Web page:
Jeffrey Bowyer-Chapman calls ‘Doogie Kameāloha, M.D.’ “revolutionary” in spotlighting stories of the marginalized


Jeffrey Bowyer-Chapman knew he had something special when he was cast as Dr. Charles Zeller, a close colleague of the teenaged doctor Lahela “Doogie” Kameāloha, on the Disney+ series Doogie Kameāloha, M.D.

Bowyer-Chapman tells ABC Audio that while “much of the original essence” of ABC’s medical drama Doogie Howser, M.D. “still exists” within the new series, Doogie Kameāloha, M.D. “is very much a breath of fresh air.”

“In the sense that the stories that were so often…told — [where] the protagonists and the heroes that are often… clothed in white skin — that isn’t necessarily the case in the show,” he explains. “We get to show the strength and power and genius and brilliance and perseverance of everyone else. Everyone who’s existed in the margins for so long.”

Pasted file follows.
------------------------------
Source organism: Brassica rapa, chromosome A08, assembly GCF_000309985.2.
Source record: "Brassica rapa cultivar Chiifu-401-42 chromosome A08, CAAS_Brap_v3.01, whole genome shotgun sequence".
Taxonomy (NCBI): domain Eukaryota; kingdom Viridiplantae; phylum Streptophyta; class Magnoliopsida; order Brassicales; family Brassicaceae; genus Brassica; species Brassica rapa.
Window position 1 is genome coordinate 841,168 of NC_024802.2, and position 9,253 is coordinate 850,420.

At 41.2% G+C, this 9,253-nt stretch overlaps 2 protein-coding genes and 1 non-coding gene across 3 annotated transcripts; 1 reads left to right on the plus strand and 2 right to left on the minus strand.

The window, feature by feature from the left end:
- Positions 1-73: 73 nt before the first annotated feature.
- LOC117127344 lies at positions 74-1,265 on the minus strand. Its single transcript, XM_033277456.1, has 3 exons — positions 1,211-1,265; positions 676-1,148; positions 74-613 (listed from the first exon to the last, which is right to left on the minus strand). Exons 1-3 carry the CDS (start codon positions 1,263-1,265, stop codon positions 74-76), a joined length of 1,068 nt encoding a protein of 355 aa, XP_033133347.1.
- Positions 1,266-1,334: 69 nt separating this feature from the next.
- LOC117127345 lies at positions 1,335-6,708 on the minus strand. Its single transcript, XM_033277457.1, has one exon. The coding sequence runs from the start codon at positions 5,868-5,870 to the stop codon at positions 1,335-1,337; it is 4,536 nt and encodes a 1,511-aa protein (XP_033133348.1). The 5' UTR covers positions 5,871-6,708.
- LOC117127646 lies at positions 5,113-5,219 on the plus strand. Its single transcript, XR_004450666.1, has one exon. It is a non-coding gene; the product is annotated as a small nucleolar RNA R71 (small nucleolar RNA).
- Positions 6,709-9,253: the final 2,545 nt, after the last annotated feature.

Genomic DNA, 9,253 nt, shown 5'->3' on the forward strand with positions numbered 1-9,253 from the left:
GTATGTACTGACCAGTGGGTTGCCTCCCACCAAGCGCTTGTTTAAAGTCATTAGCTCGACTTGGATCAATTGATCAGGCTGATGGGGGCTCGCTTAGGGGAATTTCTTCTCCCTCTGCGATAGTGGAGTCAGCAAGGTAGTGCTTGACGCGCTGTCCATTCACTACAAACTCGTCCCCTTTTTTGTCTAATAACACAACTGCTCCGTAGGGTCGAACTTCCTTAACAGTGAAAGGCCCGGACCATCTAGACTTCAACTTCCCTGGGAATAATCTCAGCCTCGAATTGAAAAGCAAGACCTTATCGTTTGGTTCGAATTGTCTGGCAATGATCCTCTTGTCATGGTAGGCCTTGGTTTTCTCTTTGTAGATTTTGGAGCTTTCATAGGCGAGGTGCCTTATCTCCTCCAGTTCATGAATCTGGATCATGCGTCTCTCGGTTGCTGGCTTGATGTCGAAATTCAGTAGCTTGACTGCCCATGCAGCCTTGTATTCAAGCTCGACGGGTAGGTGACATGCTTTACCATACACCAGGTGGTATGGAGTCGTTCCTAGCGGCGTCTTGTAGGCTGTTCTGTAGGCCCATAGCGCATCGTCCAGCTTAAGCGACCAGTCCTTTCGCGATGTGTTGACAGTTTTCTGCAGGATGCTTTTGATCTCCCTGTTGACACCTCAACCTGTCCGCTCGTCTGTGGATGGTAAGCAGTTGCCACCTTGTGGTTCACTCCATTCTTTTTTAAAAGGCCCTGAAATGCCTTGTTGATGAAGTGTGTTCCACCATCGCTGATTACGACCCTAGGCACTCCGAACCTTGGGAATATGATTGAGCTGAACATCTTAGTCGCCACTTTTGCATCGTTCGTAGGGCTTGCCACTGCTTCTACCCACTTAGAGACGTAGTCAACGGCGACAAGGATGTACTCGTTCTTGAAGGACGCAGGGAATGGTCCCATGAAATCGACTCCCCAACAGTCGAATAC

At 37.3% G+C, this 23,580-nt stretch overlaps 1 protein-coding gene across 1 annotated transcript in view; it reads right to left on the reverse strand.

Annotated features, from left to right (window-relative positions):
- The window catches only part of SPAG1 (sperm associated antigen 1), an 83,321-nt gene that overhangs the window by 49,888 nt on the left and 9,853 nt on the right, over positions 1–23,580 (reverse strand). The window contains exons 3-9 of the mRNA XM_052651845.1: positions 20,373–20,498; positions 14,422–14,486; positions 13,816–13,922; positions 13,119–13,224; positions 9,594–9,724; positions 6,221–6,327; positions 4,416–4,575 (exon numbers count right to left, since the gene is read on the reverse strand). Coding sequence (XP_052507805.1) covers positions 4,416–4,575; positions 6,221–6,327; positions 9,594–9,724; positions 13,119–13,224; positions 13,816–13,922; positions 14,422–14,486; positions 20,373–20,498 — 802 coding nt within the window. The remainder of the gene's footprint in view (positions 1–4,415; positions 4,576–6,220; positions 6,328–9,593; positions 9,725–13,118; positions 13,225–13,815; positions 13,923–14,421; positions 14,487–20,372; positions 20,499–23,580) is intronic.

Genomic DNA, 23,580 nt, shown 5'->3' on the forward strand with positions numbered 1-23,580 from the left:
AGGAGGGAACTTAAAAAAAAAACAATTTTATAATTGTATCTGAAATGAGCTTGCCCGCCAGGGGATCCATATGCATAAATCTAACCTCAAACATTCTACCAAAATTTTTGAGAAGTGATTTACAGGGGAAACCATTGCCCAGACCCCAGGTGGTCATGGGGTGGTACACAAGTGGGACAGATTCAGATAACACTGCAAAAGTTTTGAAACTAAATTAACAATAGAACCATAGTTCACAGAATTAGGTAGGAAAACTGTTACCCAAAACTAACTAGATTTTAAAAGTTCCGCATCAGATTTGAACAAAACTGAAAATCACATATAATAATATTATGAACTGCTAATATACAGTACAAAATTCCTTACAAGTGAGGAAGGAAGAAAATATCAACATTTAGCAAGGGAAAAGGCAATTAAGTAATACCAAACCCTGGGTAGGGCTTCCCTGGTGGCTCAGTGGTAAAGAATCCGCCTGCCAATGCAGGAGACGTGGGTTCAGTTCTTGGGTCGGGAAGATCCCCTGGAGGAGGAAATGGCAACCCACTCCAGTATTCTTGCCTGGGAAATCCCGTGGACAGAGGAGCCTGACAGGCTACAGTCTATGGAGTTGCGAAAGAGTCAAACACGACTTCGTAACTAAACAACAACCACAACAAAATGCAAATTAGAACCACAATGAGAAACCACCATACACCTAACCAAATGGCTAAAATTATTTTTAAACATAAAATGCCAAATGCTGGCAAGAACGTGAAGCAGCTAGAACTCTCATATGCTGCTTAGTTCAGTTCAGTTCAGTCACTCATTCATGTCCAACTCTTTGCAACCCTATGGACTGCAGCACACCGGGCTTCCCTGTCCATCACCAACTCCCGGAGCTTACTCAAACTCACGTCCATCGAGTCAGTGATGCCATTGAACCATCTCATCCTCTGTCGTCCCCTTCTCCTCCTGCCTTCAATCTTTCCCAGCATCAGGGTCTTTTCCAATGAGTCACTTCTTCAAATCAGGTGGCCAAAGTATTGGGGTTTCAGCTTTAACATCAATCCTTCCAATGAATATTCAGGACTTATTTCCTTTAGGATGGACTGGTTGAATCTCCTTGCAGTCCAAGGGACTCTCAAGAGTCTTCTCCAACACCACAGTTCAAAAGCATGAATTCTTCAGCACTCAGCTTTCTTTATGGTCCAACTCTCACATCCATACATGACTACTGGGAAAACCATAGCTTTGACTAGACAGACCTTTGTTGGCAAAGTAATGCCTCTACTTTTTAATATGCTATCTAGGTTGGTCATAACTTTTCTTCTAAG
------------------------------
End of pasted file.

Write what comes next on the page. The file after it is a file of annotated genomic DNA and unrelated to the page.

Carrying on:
That representation, Bowyer-Chapman says, is not only necessary, it’s long overdue.

“As revolutionary as the original series may have been in the late 80s and early 90s, where we are in 2021, it really is about showcasing the stories and lived experiences of marginalized folk,” he says. “And people who don’t necessarily have the spotlight put on us for, for the most part, in mainstream television and films.”

Thankfully, Disney+ gets it right with Doogie Kameāloha, M.D., Bowyer-Chapman says, adding that the series is truly setting the bar for diversity and representation.

“The cast is built of majority people of color, majority Hawaiian natives, tons of AAPI representation,” he says. “I mean, myself, as a Black biracial queer person, as a series regular on the show, it’s something that is not often seen, especially in Disney entities.”

Doogie Kameāloha, M.D, also starring Peyton Elizabeth Lee, is now available to stream on Disney+.

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